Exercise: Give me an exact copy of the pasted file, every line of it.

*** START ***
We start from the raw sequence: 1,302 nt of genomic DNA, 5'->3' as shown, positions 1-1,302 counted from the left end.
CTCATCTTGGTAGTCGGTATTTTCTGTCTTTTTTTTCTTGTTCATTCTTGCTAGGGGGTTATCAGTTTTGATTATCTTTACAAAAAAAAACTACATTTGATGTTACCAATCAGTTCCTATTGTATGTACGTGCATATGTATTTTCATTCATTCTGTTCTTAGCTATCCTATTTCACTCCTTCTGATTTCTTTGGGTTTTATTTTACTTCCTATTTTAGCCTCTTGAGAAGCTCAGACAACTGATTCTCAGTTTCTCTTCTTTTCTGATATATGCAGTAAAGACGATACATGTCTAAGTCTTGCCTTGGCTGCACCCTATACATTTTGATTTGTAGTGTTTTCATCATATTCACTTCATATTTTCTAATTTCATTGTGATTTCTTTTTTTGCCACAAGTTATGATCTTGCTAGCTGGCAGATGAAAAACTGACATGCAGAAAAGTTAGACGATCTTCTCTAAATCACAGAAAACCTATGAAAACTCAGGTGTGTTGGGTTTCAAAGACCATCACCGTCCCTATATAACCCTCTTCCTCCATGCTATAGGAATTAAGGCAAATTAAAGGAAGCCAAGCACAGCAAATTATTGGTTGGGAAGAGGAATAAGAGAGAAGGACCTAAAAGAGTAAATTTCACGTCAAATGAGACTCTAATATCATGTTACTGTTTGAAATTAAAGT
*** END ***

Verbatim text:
We start from the raw sequence: 1,302 nt of genomic DNA, 5'->3' as shown, positions 1-1,302 counted from the left end.
CTCATCTTGGTAGTCGGTATTTTCTGTCTTTTTTTTCTTGTTCATTCTTGCTAGGGGGTTATCAGTTTTGATTATCTTTACAAAAAAAAACTACATTTGATGTTACCAATCAGTTCCTATTGTATGTACGTGCATATGTATTTTCATTCATTCTGTTCTTAGCTATCCTATTTCACTCCTTCTGATTTCTTTGGGTTTTATTTTACTTCCTATTTTAGCCTCTTGAGAAGCTCAGACAACTGATTCTCAGTTTCTCTTCTTTTCTGATATATGCAGTAAAGACGATACATGTCTAAGTCTTGCCTTGGCTGCACCCTATACATTTTGATTTGTAGTGTTTTCATCATATTCACTTCATATTTTCTAATTTCATTGTGATTTCTTTTTTTGCCACAAGTTATGATCTTGCTAGCTGGCAGATGAAAAACTGACATGCAGAAAAGTTAGACGATCTTCTCTAAATCACAGAAAACCTATGAAAACTCAGGTGTGTTGGGTTTCAAAGACCATCACCGTCCCTATATAACCCTCTTCCTCCATGCTATAGGAATTAAGGCAAATTAAAGGAAGCCAAGCACAGCAAATTATTGGTTGGGAAGAGGAATAAGAGAGAAGGACCTAAAAGAGTAAATTTCACGTCAAATGAGACTCTAATATCATGTTACTGTTTGAAATTAAAGT